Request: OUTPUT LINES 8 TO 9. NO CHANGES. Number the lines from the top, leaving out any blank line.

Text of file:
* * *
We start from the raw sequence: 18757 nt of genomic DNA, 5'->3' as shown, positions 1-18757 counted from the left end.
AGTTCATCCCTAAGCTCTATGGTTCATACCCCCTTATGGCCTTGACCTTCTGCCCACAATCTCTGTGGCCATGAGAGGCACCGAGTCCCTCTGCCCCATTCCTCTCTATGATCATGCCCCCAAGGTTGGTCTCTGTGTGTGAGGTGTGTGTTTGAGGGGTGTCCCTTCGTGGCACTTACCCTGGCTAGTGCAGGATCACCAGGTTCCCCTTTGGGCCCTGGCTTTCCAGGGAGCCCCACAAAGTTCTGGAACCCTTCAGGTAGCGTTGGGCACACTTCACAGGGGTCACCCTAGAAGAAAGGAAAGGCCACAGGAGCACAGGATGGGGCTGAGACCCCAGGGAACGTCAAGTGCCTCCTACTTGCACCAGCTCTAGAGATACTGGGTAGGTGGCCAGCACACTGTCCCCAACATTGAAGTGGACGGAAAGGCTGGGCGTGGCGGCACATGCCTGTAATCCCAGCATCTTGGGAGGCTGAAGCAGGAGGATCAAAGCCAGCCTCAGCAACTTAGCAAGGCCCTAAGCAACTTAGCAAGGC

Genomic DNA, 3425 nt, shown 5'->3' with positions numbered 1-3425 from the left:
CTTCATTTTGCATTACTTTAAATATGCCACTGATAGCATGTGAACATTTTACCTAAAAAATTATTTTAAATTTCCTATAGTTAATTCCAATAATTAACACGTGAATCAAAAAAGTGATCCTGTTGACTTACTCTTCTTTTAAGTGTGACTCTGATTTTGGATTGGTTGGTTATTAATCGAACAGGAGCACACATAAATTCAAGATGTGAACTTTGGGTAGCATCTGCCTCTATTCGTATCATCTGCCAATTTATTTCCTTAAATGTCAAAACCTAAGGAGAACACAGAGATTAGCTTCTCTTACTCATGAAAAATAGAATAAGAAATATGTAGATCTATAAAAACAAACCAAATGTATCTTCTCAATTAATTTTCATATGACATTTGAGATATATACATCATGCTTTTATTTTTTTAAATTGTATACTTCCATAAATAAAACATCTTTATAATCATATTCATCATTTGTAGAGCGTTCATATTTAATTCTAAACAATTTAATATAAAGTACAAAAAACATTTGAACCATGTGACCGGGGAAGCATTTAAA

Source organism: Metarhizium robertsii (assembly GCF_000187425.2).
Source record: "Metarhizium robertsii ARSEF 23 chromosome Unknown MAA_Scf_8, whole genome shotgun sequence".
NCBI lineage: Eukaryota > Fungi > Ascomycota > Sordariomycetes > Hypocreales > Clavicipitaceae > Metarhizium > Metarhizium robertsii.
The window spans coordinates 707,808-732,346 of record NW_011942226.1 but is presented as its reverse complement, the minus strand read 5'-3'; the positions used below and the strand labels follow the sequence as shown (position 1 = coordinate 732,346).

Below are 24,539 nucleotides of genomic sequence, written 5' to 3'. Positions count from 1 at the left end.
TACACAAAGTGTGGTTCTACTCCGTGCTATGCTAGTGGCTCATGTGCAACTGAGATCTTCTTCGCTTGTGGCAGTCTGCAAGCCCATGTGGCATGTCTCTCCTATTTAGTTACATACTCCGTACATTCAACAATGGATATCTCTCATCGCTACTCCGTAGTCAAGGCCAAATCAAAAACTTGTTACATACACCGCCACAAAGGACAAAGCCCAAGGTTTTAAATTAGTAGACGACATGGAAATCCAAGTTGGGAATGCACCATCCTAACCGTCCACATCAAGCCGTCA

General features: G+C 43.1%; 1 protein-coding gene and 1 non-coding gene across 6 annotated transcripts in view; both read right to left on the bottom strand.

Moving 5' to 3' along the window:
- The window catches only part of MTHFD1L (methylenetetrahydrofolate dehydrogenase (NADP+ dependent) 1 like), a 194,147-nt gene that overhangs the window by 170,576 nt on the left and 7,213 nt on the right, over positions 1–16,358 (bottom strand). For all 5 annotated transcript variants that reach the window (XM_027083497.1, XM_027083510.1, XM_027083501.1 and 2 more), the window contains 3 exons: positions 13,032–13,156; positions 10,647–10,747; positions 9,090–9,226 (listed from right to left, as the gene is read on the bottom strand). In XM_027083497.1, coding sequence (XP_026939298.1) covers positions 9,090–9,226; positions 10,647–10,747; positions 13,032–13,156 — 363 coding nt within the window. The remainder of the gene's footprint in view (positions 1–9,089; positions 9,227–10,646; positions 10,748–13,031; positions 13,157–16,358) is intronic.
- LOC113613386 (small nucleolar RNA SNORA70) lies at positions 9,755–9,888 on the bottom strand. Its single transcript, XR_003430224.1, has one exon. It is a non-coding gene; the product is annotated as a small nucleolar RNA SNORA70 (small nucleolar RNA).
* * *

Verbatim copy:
The window spans coordinates 707,808-732,346 of record NW_011942226.1 but is presented as its reverse complement, the minus strand read 5'-3'; the positions used below and the strand labels follow the sequence as shown (position 1 = coordinate 732,346).

Below are 24,539 nucleotides of genomic sequence, written 5' to 3'. Positions count from 1 at the left end.